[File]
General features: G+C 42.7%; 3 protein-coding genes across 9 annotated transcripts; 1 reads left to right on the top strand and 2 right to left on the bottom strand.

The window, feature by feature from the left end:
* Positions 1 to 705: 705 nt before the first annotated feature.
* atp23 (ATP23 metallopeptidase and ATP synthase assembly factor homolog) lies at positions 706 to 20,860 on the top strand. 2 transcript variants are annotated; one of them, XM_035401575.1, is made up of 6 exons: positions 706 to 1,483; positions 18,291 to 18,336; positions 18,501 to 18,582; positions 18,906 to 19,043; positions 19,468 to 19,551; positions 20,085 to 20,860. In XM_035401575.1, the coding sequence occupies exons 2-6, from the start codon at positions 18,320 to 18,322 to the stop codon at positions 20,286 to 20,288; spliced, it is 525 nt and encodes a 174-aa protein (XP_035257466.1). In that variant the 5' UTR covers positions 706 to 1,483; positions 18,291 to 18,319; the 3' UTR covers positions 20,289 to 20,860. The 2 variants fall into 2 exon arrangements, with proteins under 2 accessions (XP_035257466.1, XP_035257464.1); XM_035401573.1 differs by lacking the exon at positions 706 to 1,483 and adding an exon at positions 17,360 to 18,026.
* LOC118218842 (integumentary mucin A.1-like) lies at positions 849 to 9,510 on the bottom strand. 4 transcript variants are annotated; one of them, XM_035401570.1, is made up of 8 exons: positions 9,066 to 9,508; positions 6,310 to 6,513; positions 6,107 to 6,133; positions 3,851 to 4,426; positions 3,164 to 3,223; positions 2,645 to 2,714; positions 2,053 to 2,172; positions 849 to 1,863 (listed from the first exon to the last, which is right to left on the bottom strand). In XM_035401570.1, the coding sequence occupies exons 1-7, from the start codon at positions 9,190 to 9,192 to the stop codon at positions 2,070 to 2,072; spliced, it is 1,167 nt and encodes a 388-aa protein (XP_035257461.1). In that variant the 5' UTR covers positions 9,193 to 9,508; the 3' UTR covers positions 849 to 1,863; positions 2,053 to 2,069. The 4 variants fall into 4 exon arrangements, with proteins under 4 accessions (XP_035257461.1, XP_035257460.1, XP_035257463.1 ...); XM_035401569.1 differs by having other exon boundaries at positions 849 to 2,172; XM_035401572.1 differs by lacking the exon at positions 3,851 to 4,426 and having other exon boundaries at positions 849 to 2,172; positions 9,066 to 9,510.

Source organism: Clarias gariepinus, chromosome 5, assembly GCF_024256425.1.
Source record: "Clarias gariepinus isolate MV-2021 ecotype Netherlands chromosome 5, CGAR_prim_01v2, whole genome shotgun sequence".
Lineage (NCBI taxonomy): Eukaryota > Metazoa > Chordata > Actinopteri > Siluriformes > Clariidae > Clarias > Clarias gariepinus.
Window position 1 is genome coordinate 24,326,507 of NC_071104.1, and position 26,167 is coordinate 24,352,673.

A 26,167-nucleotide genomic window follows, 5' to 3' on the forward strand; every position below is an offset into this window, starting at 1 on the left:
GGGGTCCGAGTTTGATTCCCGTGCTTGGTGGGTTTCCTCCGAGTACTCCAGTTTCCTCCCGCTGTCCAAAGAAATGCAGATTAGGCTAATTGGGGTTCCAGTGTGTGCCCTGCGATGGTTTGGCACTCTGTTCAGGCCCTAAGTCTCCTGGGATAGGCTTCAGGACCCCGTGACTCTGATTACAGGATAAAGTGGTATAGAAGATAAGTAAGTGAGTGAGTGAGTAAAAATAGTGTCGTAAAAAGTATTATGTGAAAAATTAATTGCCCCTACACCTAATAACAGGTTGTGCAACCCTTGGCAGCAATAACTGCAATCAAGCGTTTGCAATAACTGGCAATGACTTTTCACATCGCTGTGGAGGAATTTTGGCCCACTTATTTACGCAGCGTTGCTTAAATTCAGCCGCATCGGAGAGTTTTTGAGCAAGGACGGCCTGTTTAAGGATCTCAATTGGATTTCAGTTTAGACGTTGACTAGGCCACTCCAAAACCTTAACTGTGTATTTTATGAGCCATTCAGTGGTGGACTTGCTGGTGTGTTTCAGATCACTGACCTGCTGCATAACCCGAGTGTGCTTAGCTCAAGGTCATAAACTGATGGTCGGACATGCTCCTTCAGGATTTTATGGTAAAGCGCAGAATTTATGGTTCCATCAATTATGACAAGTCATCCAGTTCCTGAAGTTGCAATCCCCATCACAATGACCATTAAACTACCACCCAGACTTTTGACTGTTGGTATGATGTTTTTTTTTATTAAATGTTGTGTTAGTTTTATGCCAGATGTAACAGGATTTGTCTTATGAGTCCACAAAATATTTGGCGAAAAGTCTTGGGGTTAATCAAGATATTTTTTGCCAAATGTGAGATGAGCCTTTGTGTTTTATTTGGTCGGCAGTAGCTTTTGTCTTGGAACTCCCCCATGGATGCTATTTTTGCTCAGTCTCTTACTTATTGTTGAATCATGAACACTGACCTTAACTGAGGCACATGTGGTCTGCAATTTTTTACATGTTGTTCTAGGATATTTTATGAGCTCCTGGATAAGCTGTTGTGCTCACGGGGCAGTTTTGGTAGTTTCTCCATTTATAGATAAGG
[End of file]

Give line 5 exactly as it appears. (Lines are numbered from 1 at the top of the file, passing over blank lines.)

* LOC118218842 (integumentary mucin A.1-like) lies at positions 849 to 9,510 on the bottom strand. 4 transcript variants are annotated; one of them, XM_035401570.1, is made up of 8 exons: positions 9,066 to 9,508; positions 6,310 to 6,513; positions 6,107 to 6,133; positions 3,851 to 4,426; positions 3,164 to 3,223; positions 2,645 to 2,714; positions 2,053 to 2,172; positions 849 to 1,863 (listed from the first exon to the last, which is right to left on the bottom strand). In XM_035401570.1, the coding sequence occupies exons 1-7, from the start codon at positions 9,190 to 9,192 to the stop codon at positions 2,070 to 2,072; spliced, it is 1,167 nt and encodes a 388-aa protein (XP_035257461.1). In that variant the 5' UTR covers positions 9,193 to 9,508; the 3' UTR covers positions 849 to 1,863; positions 2,053 to 2,069. The 4 variants fall into 4 exon arrangements, with proteins under 4 accessions (XP_035257461.1, XP_035257460.1, XP_035257463.1 ...); XM_035401569.1 differs by having other exon boundaries at positions 849 to 2,172; XM_035401572.1 differs by lacking the exon at positions 3,851 to 4,426 and having other exon boundaries at positions 849 to 2,172; positions 9,066 to 9,510.